With regards to even longer articles (the configuration of FIG. 6 shows articles A6 with a length of the order of 114-148.5 mm), the possibility exists of further tandem coupling of conveyors.

In this case, in addition to positioning the moving element 2 further downstream, the PLC U couples the drive of conveyors II, III and IV in such a way that these conveyors, act as a single conveyor the length of which is equal to the sum of the three coupled conveyors and the movement of which is controlled in dependence on the sensor signal generated by photocell FC3. Similarly, conveyors V and VI are coupled, with regards to drive, so as to act as a single conveyor, controlled by the signal from photocell FC5.

Therefore, in the configuration of FIG. 6, conveyor I continues to act as the supplier in dependence on the signal from photocell FC1, while conveyors II, III and IV--operating at the same speed--on the one hand, and conveyors V and VI--also all working at the same speed--on the other hand, achieve the desired phasing operation.

By comparing the configuration of FIG. 6 with the preceding Figures, it will be apparent that, while in FIGS. 1 to 5 the operation of each conveyor active for phasing is controlled in dependence on the sensor signal from a photocell situated at the exit end of that conveyor, the configuration seen in FIG. 6 (the same is also true of the configuration shown in FIG. 7, as will be better seen in the following) is also controlled in dependence on the sensing action of photocells (FC3 and FC5) situated not at the output end of the conveyors working in tandem as a single conveyor but in a generally intermediate position with respect to the assembly of coupled conveyors.

Experience acquired from years of research shows in fact that, for the performance of the phasing action, control in dependence on a sensor signal from an intermediate position with respect to the conveyor is preferable to control in dependence on a sensor signal from the output end.

On the other hand, locating a photocell at the output end of a conveyor such that the photocell operates in the gap between the adjacent ends of two conveyors in cascade is advantageous in terms of reliability and clarity of sensing. The configuration shown in FIG. 6 ideally combines the two requirements, by controlling the phasing in dependence on a sensor signal taken from an intermediate position with respect to an assembly of conveyors which operate at the same speed velocity (being electronically connected) with the possibility of utilizing a sensor signal taken from the gap between successive conveyors.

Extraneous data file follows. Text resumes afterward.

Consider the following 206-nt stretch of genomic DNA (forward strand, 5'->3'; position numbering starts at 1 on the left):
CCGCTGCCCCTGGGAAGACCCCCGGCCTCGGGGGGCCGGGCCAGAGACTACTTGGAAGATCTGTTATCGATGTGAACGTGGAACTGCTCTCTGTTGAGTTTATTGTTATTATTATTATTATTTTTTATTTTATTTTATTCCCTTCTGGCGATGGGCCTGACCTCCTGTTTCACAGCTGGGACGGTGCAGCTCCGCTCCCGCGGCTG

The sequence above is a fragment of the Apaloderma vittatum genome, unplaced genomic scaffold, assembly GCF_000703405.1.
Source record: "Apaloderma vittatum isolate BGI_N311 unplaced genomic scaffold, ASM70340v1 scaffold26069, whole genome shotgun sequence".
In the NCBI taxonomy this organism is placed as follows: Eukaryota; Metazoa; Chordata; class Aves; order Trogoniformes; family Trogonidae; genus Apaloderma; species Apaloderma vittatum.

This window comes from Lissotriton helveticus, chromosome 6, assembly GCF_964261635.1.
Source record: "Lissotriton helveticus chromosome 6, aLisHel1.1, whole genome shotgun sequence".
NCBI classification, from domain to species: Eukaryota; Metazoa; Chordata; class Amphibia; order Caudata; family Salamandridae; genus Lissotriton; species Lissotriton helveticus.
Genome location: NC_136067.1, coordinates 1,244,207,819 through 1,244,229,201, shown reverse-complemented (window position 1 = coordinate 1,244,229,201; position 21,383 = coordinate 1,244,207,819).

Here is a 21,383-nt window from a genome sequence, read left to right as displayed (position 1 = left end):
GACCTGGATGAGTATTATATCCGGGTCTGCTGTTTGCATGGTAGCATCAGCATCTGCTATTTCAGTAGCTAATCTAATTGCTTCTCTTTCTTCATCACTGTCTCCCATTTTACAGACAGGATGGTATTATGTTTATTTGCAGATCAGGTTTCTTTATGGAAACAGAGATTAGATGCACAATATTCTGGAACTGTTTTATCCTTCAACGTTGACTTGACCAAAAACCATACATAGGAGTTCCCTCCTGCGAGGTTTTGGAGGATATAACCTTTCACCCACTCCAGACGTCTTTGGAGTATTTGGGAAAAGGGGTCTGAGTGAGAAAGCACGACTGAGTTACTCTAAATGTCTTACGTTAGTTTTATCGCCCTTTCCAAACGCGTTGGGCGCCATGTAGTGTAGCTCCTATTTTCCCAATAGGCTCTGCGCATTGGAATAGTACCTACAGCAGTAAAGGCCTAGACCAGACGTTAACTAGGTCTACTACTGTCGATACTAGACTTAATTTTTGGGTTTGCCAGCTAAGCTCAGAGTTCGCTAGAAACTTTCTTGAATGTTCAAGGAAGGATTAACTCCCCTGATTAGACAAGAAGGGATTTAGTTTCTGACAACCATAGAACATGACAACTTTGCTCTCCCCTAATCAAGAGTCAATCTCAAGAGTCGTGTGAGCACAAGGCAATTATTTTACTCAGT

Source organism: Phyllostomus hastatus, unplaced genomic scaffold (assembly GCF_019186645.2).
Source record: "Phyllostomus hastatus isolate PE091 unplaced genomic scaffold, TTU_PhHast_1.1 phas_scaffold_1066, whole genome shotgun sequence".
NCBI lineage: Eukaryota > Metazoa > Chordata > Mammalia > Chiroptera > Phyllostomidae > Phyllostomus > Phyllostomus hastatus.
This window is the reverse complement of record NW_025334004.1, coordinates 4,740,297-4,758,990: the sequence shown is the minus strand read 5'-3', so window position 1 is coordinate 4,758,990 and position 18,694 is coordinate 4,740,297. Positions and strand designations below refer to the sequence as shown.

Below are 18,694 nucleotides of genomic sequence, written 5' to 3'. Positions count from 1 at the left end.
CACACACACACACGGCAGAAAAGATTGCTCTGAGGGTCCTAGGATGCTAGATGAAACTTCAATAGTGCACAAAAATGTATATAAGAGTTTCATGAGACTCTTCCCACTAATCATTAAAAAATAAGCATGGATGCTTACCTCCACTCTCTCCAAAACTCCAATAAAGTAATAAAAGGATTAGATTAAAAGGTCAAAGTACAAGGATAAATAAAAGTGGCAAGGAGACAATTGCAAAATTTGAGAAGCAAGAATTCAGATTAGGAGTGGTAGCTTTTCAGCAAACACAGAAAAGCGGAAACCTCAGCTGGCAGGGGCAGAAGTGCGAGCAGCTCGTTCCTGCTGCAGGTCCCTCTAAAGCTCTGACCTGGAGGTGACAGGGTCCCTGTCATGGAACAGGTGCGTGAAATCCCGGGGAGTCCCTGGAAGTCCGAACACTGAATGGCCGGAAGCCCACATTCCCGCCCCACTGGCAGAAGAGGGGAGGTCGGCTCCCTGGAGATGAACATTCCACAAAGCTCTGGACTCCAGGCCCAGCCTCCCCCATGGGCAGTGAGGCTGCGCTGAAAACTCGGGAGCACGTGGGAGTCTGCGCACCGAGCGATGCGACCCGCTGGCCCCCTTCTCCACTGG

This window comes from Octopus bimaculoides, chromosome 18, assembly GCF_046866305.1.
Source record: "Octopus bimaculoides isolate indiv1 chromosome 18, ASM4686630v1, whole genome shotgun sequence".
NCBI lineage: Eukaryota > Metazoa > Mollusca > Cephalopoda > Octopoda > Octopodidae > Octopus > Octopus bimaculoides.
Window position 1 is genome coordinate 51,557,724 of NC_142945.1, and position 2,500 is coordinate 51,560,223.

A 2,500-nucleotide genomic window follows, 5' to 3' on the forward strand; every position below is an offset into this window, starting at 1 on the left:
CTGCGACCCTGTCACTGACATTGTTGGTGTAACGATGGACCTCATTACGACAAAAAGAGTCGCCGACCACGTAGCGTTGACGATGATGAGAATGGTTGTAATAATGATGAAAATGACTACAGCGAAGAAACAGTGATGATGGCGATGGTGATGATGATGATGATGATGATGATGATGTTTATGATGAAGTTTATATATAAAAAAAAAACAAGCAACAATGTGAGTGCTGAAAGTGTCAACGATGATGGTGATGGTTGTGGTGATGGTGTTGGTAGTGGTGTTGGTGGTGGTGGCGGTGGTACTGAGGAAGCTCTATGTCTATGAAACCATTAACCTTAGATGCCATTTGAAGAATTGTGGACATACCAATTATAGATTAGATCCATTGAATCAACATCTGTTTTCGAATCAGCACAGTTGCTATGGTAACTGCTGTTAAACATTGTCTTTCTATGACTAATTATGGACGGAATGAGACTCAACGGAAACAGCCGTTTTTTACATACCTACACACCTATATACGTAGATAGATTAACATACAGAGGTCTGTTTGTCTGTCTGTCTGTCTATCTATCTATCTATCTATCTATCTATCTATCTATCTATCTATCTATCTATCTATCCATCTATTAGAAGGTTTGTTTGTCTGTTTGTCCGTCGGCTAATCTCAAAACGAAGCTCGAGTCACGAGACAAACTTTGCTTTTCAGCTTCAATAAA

As has already been said, the configuration illustrated in FIG. 7 concerns the phasing of articles of considerable length, and to this end, the movable element 2 is moved back as far as possible. The connection configuration is substantially identical to that illustrated in FIG. 6, with the exception that the phasing action of conveyors V and VI, which are electronically connected together, is achieved in dependence on the sensor signal from photocell FC6 which, with respect to the configuration illustrated in FIG. 6, has been positioned further back by the effect of the operation of the motor 4. This option, although not imperative, may be needed due to the fact that, in the presence of very long articles, the sensor signal from photocell FC6 is found to be more preferable for effecting the phasing action by conveyors V and VI than the signal from photocell FC5 which, in the presence of very long articles, may be too close to the input end of the group of conveyors V and VI.

Naturally, the principle of the invention remaining the same, the manufacturing particulars and the embodiments can be widely varied with respect to that which has been described and illustrated, without departing from the scope of the present invention.

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Classifications
U.S. Classification198/460.1, 198/461.1
International ClassificationB65G47/31, B65B35/44, B65B57/16
Cooperative ClassificationB65G2203/042, B65B35/44, B65B57/16, B65G47/31
European ClassificationB65B57/16, B65B35/44, B65G47/31
Legal Events
DateCodeEventDescription
Aug 7, 2001FPExpired due to failure to pay maintenance fee
Effective date: 20010603
Jun 3, 2001LAPSLapse for failure to pay maintenance fees
Dec 26, 2000REMIMaintenance fee reminder mailed
Aug 22, 1995ASAssignment
Owner name: CAVANNA SPA, ITALY
Free format text: ASSIGNMENT OF ASSIGNORS INTEREST;ASSIGNORS:FRANCIONI, RENZO;PAVESE, DUILIO;REEL/FRAME:007589/0176
Effective date: 19950608